Almost no woman in the history of the Middle Ages has been so received, appreciated and adored throughout time right up to the present day, as our monastery founder Hildegard of Bingen (1098-1179) and more than 900 years later, her charisma continues to shine through the ages.
SCIVIAS – “Know the Way” – is the first theological-cosmological work of Hildegard and it continues to provide us today with prophetic guidance. The book deals with the inseparable oneness of the Universe (macrocosm) and man (microcosm); showing the way of salvation – not only of man but also the world and cosmos as a whole - from the creation of the world and man to his redemption through Christ and the church to the end of time.
This book, which Hildegard worked on for over ten years and has been presented throughout history in the form of various manuscripts, is a testimony to her reputation as prophet, teacher, writer, and Christian mystic.
Visions were nothing new for Hildegard, who began at the age of 3 to have what she called extraordinary perceptions termed “visio”. These came “not from a dream, nor in sleep or mental confusion, not by way of the naked eye or the audible ear, but rather I received them in a waking state, of sound mind and body, through the eyes and ears of inner man in the most isolated of places, as God had intended.”
At the beginning of each section is a “vision” of striking presence and at the same time, soft eloquence, which creates a relationship of man to God, his renunciation and subsequent return to his creator. Through these visible colour-rich forms contained in each “visio”, the invisible is becomes visualized.
However, only one manuscript can be termed a luxurious and richly illuminated manuscript: the famous Rupertsberg SCIVIAS-Codex from 1175; created during Hildegard’s lifetime in the monastery of Rupertsberg and decorated with 35 magnificent miniatures. It is as though she has created in this codex, a window to the heavens and to transcendence – with a neologism: “fenestraliter”, which constitutes a prophetic faithful existence man still deeply longs for today.
The fact that the Rupertsberg SCIVIAS was not lost during the confusion of the times, we owe to the deceased nun of our convent: the abbess Regentrudis Sauter the 36th and successor of Hildegard, who wanted to dedicate it to the Golden anniversary of the order. In 1927 – 1933 the codex was taken out of the State Library in Wiesbaden and transferred to our abbey where four nuns took six years to write the text in exact accordance with the original and copy the miniatures by hand. No one could have known at the time that this authentic, true to the original and extremely valued hand-copy would become the only remaining codex – the original having been lost during the turmoil of the Second World War in 1945. This invaluable treasure is therefore guarded and kept in safe-keeping with great pride and diligence.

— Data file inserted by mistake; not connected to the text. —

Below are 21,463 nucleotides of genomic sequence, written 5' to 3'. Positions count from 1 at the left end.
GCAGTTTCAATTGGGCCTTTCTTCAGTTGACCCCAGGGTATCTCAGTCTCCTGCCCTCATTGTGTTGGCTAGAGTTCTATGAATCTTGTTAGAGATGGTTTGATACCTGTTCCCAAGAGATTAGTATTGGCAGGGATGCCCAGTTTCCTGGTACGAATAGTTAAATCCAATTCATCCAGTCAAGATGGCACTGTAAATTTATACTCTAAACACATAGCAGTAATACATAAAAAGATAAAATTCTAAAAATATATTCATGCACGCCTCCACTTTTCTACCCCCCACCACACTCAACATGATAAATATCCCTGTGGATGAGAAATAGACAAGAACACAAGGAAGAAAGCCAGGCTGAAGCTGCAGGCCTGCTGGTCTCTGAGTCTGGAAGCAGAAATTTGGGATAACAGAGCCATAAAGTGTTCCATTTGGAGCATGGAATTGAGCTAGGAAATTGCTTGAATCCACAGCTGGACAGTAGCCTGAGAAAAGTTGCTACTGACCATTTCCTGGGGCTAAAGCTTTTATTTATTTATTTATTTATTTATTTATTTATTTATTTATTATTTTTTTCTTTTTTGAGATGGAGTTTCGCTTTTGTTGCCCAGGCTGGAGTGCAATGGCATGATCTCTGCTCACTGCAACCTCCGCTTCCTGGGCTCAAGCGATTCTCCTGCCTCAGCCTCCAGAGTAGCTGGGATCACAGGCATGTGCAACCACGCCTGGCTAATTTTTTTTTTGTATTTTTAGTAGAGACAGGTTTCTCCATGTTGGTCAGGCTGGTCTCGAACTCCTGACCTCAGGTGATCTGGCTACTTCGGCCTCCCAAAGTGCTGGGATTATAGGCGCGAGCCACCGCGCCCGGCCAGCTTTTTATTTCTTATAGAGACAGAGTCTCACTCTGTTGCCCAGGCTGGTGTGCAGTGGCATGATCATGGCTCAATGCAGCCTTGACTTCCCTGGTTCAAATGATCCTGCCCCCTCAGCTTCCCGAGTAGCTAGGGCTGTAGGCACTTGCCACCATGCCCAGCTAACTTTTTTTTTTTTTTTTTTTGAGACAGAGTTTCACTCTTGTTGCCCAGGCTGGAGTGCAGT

The Facsimile Volume “Liber Scivias”
To produce a facsimile edition of a missing manuscript presents many uncommon and appealing challenges: many details can only be verified on the basis of descriptions and second-hand sources making the volume “Liber Scivias” even the more valuable.
The nuns provided there own timely version of the cover, however, this did not reflect the actual state of the cover at the time of its disappearance. According to records from the year 1931, a detailed description is given of the original volume of the Codex lost during the war: the number of existing embossments and fittings, as well as the remaining clasps on the leather volume. As well, we know that the singular stamp used on the Liber Scivias is the same as the one on the so- called “Giant Codex of Hildegard of Bingen (Hs.2).
A further piece of helpful information was available to us: the “Liber Scivias” was completely photographed in 1920. Even though the quality of these 90 year-old black-and-white photos is not in accordance with today’s standards, the comparison of the photos of the original missing codex with that of the existing “Giant Codex” allows us to, as exactly as is possible, reconstruct the original volume of the “Liber Scivias”.